(RxWiki News) For a kid to beat cancer means that child has the opportunity to live a long, fulfilling life. But certain battles may not be finished. Children who overcome cancer may still face some health risks.
Kidney problems and high blood pressure may be common among people who beat cancer as a child, according to recent findings.
"Keep an eye on your health, especially after cancer."
"Little is known about [kidney] function and blood pressure in long-term childhood cancer survivors," write Sebastiaan L. Knijnenburg, MSc, of Academic Medical Center and Emma Children's Hospital in Amsterdam, and colleagues in background information to their study.
So, Knijnenburg and colleagues set out to study how common these health problems were among those who overcame cancer as a child.
They also wanted to see what factors might increase the risk of these problems.
The researchers found that nearly 30 percent of those who beat childhood cancer had kidney problems or high blood pressure 5 years or more after being diagnosed.
A total of 14.8 percent of participants had high blood pressure, while 14.5 percent had albuminuria - presence of the protein albumin in the urine, which is a sign of kidney damage.
About 4.5 percent of those who beat cancer had a glomerular filtration rate (GFR) of less than 90 mL/min/1.73 m2.
GFR is a measure of kidney function. According to the National Kidney Foundation, a normal GFR is between 90 and 120 mL/min/1.73 m2.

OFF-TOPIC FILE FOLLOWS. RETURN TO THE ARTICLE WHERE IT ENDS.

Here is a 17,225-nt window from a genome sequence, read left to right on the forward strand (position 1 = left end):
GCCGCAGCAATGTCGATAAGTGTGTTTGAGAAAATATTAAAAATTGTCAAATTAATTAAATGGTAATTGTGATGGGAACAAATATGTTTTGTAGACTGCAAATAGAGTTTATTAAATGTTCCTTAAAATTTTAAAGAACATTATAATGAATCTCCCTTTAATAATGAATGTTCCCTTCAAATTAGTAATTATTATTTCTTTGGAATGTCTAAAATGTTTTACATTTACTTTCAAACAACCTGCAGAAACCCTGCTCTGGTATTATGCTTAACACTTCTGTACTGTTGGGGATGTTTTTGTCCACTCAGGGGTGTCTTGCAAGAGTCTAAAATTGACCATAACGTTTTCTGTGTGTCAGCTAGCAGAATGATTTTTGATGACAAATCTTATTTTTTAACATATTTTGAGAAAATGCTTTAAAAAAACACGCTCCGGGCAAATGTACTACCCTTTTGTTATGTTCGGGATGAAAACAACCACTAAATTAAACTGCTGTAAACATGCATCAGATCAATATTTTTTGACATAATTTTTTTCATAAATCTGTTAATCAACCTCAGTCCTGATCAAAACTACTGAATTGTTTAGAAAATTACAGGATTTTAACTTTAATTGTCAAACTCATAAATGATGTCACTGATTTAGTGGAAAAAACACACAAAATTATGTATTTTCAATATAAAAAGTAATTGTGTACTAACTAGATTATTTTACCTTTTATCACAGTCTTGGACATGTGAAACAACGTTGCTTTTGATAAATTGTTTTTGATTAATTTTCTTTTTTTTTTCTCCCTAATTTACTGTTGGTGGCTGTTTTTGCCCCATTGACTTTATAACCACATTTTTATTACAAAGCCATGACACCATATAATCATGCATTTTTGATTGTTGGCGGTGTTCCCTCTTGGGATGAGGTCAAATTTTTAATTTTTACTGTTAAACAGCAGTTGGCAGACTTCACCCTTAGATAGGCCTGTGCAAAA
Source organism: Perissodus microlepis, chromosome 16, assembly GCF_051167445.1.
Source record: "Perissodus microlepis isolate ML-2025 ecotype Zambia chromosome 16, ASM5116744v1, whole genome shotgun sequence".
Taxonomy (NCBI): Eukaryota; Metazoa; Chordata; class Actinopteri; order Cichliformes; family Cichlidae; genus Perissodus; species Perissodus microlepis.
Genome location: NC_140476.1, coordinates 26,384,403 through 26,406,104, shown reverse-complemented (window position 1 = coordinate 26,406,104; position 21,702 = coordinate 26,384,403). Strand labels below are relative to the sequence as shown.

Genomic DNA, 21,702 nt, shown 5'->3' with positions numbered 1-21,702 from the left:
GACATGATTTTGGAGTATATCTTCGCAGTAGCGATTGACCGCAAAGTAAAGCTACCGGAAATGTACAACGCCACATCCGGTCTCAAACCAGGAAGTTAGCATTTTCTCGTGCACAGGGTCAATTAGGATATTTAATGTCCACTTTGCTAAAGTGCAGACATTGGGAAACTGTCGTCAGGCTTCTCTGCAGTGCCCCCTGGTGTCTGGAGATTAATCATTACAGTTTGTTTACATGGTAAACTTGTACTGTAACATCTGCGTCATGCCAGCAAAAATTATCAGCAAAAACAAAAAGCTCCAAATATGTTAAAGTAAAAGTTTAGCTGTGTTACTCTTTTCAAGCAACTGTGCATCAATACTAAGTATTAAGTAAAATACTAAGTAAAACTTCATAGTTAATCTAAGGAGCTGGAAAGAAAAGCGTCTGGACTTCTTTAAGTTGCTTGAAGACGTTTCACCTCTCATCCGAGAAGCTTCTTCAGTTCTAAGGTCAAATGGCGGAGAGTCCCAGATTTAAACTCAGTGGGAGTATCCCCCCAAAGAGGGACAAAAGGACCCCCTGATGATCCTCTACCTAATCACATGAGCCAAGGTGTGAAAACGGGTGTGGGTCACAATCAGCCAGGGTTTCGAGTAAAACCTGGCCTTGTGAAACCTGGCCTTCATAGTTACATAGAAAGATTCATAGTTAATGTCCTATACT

The Dutch researchers also found that participants who had a kidney removed had the highest risk of reduced kidney function. These patients were about 8.6 times more likely to have reduced kidney function.
Participants who had both a kidney removed and radiation treatment were 4.92 times more likely to have high blood pressure.
Other factors that increased the odds of having high blood pressure were being male, having a higher body mass index (BMI) and a longer time since cancer treatment.
According to the authors, these findings may suggest the need to keep an eye on kidney function in high-risk groups and blood pressure in all children who overcome cancer. Doing so may help doctors spot and treat health problems early, which may prevent further damage, they said.
The study - which included 1,442 people between 15.6 and 24.5 years of age who beat childhood cancer - was published in the September issue of the Clinical Journal of the American Society of Nephrology.